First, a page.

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This article was published on May 24, 2014

Harvard doctor who consulted for Google Glass clarifies that he’s seen no evidence of health risks

Harvard doctor who consulted for Google Glass clarifies that he’s seen no evidence of health risks Image by: AFP/Getty Images
Josh Ong
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Josh Ong

Josh Ong is the US Editor at The Next Web. He previously worked as TNW's China Editor and LA Reporter. Follow him on Twitter or email him a Josh Ong is the US Editor at The Next Web. He previously worked as TNW's China Editor and LA Reporter. Follow him on Twitter or email him at [email protected].

Responding to a recent Betabeat article about headaches that some users are experiencing when wearing the Google Glass headset, Harvard optometrist and Google consultant Eli Peliclarified that he has yet to encounter any evidence of health risks for Glass or head-mounted displays in his research.

Dr. Peli noted that “very few” Glass users have reported discomfort or headaches during the trial phase. He compared any initial discomfort to that of switching to a new pair of glasses and noted that most users find that it goes away within a couple days. Still, Glass users are advised to use the headset for “micro-interactions” as intended instead of spending an extended amount of time looking up at the display.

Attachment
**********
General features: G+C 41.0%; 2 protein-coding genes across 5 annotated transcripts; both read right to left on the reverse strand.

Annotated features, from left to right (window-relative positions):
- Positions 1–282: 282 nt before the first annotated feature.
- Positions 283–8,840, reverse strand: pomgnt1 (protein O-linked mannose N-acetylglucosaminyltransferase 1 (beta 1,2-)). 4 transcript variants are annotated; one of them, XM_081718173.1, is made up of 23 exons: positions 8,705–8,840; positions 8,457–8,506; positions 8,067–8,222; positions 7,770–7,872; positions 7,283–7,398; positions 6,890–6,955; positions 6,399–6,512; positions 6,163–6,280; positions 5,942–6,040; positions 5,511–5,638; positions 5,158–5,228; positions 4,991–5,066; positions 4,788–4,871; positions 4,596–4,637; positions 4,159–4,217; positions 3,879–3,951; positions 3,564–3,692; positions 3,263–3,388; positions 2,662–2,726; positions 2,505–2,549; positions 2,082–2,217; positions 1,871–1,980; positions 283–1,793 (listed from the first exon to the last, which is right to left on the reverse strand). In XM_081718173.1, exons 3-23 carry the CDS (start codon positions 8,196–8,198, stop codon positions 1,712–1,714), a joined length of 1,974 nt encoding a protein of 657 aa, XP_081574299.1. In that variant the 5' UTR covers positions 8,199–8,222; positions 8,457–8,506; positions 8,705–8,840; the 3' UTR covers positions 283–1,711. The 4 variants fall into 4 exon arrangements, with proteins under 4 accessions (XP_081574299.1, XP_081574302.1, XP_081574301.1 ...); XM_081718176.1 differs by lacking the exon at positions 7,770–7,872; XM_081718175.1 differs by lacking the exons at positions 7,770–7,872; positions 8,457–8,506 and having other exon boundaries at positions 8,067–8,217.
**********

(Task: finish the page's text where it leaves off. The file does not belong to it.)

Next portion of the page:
The Glass-specific prescription frames that I have exceed Google’s recommended limit, so I can’t really speak to normal use. The lenses for the frames are highly curved, which causes some distortion at the edges at my level of prescription. However, the limited time that I’ve spent using Glass hasn’t produced any major discomfort other than the usual adjustment I would have to a new set of lenses. My eyes do get tired pretty quickly of looking up to the corner, though, so I can see how prolonged use could cause headaches for some.

Image Credit: BENOIT DOPPAGNE/AFP/Getty Images